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Nine players received qualifying offers

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Teams had until 5PM yesterday afternoon to make a qualifying offer — a one-year contract at $17.4 million — to prospective free agents. Players who received a qualifying offer have until November 16 to accept or reject the offer.

If they accept, that’s their deal for 2018. If they reject it, any team that signs them has to forfeit a draft pick next summer, with said pick being determined by the competitive and financial status of the signing team, with top first round picks being exempt (you can read the details here). The team losing the player does not get the surrendered pick, but they do receive a compensation pick after the second round. The upshot to the rejecting player, of course, is that he suddenly becomes a bit more costly to teams who would sign him, given that they’ll have to pay him and will lose a draft pick.

So, who got the qualifying offers this year? These guys:

Carlos Santana, Indians
Mike Moustakas, Royals
Eric Hosmer, Royals
Lorenzo Cain, Royals
Lance Lynn, Cardinals
Alex Cobb, Rays
Greg Holland, Rockies
Jake Arrieta, Cubs
Wade Davis, Cubs

Only five players have ever accepted qualifying offers: Jeremy Hellickson and Neil Walker last year and Colby RasmusMatt Wieters and Brett Anderson the year before. It ended up being a good move for all of them, as it wasn’t at all clear that there was a market for them such that rejecting it seemed like a great idea.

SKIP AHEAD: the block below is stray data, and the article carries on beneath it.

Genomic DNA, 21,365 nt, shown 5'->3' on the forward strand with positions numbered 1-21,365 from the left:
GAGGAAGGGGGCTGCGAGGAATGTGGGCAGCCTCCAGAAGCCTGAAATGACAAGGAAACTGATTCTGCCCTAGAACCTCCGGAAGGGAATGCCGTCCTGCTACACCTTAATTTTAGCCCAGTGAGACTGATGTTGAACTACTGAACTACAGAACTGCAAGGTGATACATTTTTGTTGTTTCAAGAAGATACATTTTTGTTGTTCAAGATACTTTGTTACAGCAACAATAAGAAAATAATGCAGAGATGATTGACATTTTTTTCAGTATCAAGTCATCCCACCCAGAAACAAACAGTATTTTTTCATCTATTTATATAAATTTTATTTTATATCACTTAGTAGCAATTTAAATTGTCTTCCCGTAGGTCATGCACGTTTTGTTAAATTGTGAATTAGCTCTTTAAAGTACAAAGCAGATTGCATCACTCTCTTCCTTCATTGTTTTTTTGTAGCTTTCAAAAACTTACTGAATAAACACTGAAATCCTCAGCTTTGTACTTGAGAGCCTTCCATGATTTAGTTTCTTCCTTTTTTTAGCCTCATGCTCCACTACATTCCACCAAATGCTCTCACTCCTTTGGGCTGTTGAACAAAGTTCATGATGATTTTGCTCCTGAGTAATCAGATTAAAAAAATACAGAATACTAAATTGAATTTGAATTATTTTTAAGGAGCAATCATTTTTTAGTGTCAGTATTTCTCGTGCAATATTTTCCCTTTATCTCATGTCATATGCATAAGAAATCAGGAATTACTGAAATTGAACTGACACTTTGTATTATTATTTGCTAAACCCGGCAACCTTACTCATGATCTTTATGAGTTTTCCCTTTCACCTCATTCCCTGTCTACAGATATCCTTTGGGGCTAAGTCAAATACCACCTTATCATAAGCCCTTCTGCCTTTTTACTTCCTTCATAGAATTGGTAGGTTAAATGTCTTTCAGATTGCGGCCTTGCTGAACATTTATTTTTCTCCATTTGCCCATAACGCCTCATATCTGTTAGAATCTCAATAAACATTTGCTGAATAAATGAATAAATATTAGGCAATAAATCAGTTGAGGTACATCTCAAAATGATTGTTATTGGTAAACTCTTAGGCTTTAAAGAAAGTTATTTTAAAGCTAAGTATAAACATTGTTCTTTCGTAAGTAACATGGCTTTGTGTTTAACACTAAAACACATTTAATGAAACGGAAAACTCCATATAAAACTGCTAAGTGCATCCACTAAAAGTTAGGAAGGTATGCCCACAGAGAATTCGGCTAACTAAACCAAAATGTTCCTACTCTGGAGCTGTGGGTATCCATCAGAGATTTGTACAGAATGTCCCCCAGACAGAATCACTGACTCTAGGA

It’s hard to see anyone who will accept the qualifying offer this year, however. Moustakas and Hosmer are both under 30 and can expect multi-year offers. Santana and Cain are each above average everyday players who can likewise expect to find better deals than 1-year, $17.4 million. Pitching is always at a premium on the open market, so a former Cy Young winner like Arrieta, a couple of 30-year-old starters like Lynn and Cobb and a couple of top closers in Davis and Holland should do OK too.

They have until November 16 to think it over, but at the moment, it would be a surprise if any of these guys took their $17.4 million and went back to their old teams.

Attempting to complete cycle, Robinson Chirinos thrown out to end game

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With his Astros trailing the Tigers 2-1, catcher Robinson Chirinos began his at-bat in the bottom of the ninth a triple shy of the cycle. He doubled in the second inning, singled in the fourth, and hit a solo homer in the seventh. Yordan Álvarez and Yuli Gurriel both struck out, leaving the Astros’ fate in the hands of Chirinos against Joe Jiménez. After working the count to 2-1, Chirinos slapped an 85 MPH slider to the gap in right-center field. A diving Travis Demeritte could not come up with the ball, but center fielder Harold Castro fired the ball back in to Gordon Beckham, who then made a perfect throw to Dawel Lugo at third base. Chirinos was tagged out for the final out of the game. No triple, no cycle. The Astros lost 2-1.

Chirinos was attempting to become the first Astro to hit for the cycle since Brandon Barnes on July 19, 2013 against the Mariners.

The Astros entered Wednesday’s game as the largest favorite in 15 seasons, according to ESPN’s David Purdum. The Astros were -500 per Caesars Sportsbook. Other sportsbooks had them at -550. So the Tigers’ win was quite the upset.

Justin Verlander went the distance in the loss. The only blemishes on his line were solo homers to Ronny Rodríguez in the fifth and John Hicks in the ninth. They were the only hits he allowed while walking none and striking out 11.